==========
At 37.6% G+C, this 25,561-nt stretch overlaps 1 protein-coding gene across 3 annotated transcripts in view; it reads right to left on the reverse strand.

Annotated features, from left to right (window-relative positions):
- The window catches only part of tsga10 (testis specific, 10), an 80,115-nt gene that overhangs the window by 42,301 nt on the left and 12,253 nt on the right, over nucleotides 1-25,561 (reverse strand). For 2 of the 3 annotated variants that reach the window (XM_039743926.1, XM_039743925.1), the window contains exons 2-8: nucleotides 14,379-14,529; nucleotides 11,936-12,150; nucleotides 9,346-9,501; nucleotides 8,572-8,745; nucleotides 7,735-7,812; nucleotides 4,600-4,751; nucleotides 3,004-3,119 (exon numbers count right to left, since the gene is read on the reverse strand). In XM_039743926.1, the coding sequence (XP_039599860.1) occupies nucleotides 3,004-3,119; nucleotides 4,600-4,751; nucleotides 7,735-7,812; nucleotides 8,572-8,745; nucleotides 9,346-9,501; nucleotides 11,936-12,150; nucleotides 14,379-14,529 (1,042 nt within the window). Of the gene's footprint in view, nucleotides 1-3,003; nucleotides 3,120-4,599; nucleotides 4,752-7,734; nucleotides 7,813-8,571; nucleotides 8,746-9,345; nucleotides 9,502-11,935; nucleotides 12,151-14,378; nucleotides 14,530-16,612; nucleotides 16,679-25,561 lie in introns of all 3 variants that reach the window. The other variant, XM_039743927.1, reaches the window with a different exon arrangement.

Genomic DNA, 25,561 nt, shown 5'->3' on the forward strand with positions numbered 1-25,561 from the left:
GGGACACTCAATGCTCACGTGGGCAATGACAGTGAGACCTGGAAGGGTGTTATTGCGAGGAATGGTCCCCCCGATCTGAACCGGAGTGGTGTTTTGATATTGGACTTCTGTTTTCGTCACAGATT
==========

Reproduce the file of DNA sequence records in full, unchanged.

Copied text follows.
At 37.6% G+C, this 25,561-nt stretch overlaps 1 protein-coding gene across 3 annotated transcripts in view; it reads right to left on the reverse strand.

Annotated features, from left to right (window-relative positions):
- The window catches only part of tsga10 (testis specific, 10), an 80,115-nt gene that overhangs the window by 42,301 nt on the left and 12,253 nt on the right, over nucleotides 1-25,561 (reverse strand). For 2 of the 3 annotated variants that reach the window (XM_039743926.1, XM_039743925.1), the window contains exons 2-8: nucleotides 14,379-14,529; nucleotides 11,936-12,150; nucleotides 9,346-9,501; nucleotides 8,572-8,745; nucleotides 7,735-7,812; nucleotides 4,600-4,751; nucleotides 3,004-3,119 (exon numbers count right to left, since the gene is read on the reverse strand). In XM_039743926.1, the coding sequence (XP_039599860.1) occupies nucleotides 3,004-3,119; nucleotides 4,600-4,751; nucleotides 7,735-7,812; nucleotides 8,572-8,745; nucleotides 9,346-9,501; nucleotides 11,936-12,150; nucleotides 14,379-14,529 (1,042 nt within the window). Of the gene's footprint in view, nucleotides 1-3,003; nucleotides 3,120-4,599; nucleotides 4,752-7,734; nucleotides 7,813-8,571; nucleotides 8,746-9,345; nucleotides 9,502-11,935; nucleotides 12,151-14,378; nucleotides 14,530-16,612; nucleotides 16,679-25,561 lie in introns of all 3 variants that reach the window. The other variant, XM_039743927.1, reaches the window with a different exon arrangement.

Genomic DNA, 25,561 nt, shown 5'->3' on the forward strand with positions numbered 1-25,561 from the left:
GGGACACTCAATGCTCACGTGGGCAATGACAGTGAGACCTGGAAGGGTGTTATTGCGAGGAATGGTCCCCCCGATCTGAACCGGAGTGGTGTTTTGATATTGGACTTCTGTTTTCGTCACAGATT